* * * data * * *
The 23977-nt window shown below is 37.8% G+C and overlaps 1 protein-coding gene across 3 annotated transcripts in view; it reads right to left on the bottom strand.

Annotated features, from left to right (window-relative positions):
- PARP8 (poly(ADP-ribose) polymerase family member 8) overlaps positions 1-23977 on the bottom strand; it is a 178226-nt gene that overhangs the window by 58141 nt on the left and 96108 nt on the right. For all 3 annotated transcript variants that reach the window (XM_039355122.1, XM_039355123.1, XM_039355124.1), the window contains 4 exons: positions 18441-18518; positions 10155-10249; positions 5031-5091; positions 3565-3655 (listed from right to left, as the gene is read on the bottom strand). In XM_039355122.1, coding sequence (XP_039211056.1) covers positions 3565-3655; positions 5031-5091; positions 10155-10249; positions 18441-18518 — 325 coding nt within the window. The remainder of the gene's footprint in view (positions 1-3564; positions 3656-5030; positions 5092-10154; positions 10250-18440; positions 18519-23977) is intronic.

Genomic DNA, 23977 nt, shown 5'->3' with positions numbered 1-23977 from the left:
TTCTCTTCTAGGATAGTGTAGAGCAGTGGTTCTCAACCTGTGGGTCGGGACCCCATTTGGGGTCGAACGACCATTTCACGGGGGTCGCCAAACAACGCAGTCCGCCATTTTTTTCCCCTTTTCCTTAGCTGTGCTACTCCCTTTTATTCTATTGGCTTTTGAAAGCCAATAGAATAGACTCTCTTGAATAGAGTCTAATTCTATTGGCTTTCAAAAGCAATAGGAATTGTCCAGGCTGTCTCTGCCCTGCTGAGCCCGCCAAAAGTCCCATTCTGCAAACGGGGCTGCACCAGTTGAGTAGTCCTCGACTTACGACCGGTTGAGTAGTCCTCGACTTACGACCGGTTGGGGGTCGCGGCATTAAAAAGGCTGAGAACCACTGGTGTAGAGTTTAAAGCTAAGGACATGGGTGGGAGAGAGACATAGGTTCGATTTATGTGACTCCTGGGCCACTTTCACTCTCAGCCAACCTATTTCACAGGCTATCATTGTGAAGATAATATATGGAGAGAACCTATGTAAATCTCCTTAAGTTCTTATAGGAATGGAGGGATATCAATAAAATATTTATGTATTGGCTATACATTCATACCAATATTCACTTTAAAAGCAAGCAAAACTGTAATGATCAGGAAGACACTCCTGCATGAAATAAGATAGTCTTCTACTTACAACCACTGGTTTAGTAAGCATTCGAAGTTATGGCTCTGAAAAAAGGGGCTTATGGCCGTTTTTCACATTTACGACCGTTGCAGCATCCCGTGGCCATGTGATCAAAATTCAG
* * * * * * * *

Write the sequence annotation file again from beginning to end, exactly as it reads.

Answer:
The 23977-nt window shown below is 37.8% G+C and overlaps 1 protein-coding gene across 3 annotated transcripts in view; it reads right to left on the bottom strand.

Annotated features, from left to right (window-relative positions):
- PARP8 (poly(ADP-ribose) polymerase family member 8) overlaps positions 1-23977 on the bottom strand; it is a 178226-nt gene that overhangs the window by 58141 nt on the left and 96108 nt on the right. For all 3 annotated transcript variants that reach the window (XM_039355122.1, XM_039355123.1, XM_039355124.1), the window contains 4 exons: positions 18441-18518; positions 10155-10249; positions 5031-5091; positions 3565-3655 (listed from right to left, as the gene is read on the bottom strand). In XM_039355122.1, coding sequence (XP_039211056.1) covers positions 3565-3655; positions 5031-5091; positions 10155-10249; positions 18441-18518 — 325 coding nt within the window. The remainder of the gene's footprint in view (positions 1-3564; positions 3656-5030; positions 5092-10154; positions 10250-18440; positions 18519-23977) is intronic.

Genomic DNA, 23977 nt, shown 5'->3' with positions numbered 1-23977 from the left:
TTCTCTTCTAGGATAGTGTAGAGCAGTGGTTCTCAACCTGTGGGTCGGGACCCCATTTGGGGTCGAACGACCATTTCACGGGGGTCGCCAAACAACGCAGTCCGCCATTTTTTTCCCCTTTTCCTTAGCTGTGCTACTCCCTTTTATTCTATTGGCTTTTGAAAGCCAATAGAATAGACTCTCTTGAATAGAGTCTAATTCTATTGGCTTTCAAAAGCAATAGGAATTGTCCAGGCTGTCTCTGCCCTGCTGAGCCCGCCAAAAGTCCCATTCTGCAAACGGGGCTGCACCAGTTGAGTAGTCCTCGACTTACGACCGGTTGAGTAGTCCTCGACTTACGACCGGTTGGGGGTCGCGGCATTAAAAAGGCTGAGAACCACTGGTGTAGAGTTTAAAGCTAAGGACATGGGTGGGAGAGAGACATAGGTTCGATTTATGTGACTCCTGGGCCACTTTCACTCTCAGCCAACCTATTTCACAGGCTATCATTGTGAAGATAATATATGGAGAGAACCTATGTAAATCTCCTTAAGTTCTTATAGGAATGGAGGGATATCAATAAAATATTTATGTATTGGCTATACATTCATACCAATATTCACTTTAAAAGCAAGCAAAACTGTAATGATCAGGAAGACACTCCTGCATGAAATAAGATAGTCTTCTACTTACAACCACTGGTTTAGTAAGCATTCGAAGTTATGGCTCTGAAAAAAGGGGCTTATGGCCGTTTTTCACATTTACGACCGTTGCAGCATCCCGTGGCCATGTGATCAAAATTCAG